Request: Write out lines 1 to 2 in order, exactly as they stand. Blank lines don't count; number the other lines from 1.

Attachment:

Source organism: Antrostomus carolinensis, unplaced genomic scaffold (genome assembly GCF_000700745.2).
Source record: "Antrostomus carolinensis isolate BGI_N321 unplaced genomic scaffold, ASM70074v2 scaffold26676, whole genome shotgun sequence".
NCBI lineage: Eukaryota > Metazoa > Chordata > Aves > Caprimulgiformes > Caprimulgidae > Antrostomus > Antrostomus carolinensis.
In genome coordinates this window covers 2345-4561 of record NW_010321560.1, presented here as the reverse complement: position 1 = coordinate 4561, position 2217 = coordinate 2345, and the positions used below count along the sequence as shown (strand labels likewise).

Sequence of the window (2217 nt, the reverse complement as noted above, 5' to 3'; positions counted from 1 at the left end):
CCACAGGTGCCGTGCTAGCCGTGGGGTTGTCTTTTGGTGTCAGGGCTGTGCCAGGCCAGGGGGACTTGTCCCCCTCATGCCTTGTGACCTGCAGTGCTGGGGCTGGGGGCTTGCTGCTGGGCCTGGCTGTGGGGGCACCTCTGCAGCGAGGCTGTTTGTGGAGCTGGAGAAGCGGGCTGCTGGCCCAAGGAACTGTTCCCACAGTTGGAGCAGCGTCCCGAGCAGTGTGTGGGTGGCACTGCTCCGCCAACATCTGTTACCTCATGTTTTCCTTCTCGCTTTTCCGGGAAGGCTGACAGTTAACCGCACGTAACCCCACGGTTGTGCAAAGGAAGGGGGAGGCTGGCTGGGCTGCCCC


Source organism: Antrostomus carolinensis, unplaced genomic scaffold (genome assembly GCF_000700745.2).
Source record: "Antrostomus carolinensis isolate BGI_N321 unplaced genomic scaffold, ASM70074v2 scaffold26676, whole genome shotgun sequence".